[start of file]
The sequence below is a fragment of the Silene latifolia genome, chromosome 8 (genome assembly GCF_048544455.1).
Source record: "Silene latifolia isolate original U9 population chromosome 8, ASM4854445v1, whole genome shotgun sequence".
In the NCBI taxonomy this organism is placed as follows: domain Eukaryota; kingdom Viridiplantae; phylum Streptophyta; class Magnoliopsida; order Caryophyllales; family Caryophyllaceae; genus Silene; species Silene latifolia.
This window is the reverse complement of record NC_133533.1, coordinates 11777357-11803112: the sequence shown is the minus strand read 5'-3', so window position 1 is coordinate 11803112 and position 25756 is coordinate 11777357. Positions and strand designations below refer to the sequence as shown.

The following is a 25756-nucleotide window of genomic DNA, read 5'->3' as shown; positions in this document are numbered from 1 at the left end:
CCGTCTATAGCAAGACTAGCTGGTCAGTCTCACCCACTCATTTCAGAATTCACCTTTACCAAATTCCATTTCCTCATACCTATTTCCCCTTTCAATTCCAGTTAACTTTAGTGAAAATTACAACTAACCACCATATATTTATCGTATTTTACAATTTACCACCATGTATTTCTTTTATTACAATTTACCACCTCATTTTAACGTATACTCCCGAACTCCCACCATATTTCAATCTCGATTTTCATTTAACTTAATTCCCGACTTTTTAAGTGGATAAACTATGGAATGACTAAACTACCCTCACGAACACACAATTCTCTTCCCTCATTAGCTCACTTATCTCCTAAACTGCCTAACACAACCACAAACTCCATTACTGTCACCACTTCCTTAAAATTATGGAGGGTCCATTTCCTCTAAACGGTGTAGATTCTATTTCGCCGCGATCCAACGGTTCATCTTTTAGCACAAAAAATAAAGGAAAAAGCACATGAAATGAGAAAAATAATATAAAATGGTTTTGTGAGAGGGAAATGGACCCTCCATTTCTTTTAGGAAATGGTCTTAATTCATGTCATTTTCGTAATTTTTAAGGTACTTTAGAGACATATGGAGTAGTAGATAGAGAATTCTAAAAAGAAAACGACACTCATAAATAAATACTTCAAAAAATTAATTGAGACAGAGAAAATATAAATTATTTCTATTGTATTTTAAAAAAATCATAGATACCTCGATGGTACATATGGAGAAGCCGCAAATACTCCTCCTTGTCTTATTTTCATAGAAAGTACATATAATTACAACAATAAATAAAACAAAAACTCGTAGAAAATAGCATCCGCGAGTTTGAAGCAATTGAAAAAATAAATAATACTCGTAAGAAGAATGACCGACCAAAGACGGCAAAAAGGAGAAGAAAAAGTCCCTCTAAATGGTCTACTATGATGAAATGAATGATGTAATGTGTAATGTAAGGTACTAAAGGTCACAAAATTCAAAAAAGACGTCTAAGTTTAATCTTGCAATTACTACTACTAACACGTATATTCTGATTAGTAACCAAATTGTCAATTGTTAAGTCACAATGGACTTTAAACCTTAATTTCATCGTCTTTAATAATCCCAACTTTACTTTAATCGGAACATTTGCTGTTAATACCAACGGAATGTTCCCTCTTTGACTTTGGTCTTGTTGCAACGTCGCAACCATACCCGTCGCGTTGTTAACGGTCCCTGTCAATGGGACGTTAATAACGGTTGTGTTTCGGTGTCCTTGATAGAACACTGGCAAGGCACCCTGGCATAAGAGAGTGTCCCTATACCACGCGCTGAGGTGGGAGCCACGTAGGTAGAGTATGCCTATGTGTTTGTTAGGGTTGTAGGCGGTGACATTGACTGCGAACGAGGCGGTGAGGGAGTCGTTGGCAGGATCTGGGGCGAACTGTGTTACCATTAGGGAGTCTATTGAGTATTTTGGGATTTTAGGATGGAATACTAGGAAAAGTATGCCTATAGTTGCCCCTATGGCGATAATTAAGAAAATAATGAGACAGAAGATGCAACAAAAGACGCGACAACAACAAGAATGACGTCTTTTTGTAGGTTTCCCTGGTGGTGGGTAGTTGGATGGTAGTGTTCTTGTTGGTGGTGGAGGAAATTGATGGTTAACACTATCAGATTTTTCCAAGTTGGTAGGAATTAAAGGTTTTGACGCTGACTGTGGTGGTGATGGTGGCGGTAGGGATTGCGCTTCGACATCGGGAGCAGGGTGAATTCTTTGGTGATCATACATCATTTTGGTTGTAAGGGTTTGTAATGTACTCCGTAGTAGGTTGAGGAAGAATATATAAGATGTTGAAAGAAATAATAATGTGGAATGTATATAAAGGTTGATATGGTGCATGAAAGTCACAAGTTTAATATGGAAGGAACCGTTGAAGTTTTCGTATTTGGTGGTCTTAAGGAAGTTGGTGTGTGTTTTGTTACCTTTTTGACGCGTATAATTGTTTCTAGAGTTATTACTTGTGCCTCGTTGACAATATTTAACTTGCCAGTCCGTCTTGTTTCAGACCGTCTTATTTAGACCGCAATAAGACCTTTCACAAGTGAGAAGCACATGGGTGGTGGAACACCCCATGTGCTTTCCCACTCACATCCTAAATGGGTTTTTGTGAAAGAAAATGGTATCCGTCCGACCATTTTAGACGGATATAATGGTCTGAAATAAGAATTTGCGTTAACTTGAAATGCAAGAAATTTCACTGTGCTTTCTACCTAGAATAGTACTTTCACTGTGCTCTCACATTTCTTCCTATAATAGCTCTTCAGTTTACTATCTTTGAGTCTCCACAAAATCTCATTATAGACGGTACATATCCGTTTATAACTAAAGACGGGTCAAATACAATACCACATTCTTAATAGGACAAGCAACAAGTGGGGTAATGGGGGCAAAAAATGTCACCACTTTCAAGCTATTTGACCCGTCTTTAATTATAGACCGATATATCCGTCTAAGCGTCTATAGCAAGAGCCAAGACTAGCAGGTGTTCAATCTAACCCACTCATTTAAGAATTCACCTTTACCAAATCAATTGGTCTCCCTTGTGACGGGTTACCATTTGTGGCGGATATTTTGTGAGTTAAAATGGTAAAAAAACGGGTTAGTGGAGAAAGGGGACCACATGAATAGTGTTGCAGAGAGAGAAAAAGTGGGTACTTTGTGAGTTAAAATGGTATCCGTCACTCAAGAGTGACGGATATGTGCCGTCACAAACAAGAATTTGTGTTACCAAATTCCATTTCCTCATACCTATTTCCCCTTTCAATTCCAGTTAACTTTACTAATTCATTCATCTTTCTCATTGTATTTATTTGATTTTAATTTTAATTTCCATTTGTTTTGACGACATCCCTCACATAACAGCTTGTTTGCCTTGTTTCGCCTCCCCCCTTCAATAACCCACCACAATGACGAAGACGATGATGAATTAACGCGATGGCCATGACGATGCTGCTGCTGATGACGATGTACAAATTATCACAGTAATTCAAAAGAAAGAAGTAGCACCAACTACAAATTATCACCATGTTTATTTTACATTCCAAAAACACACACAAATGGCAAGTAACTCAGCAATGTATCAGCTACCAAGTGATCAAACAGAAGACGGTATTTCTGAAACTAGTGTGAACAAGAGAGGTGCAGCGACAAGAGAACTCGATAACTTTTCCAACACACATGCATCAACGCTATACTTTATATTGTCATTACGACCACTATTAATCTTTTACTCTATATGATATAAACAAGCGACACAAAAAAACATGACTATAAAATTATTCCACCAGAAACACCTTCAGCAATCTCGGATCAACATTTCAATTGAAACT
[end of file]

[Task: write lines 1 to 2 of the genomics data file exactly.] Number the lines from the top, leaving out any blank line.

The sequence below is a fragment of the Silene latifolia genome, chromosome 8 (genome assembly GCF_048544455.1).
Source record: "Silene latifolia isolate original U9 population chromosome 8, ASM4854445v1, whole genome shotgun sequence".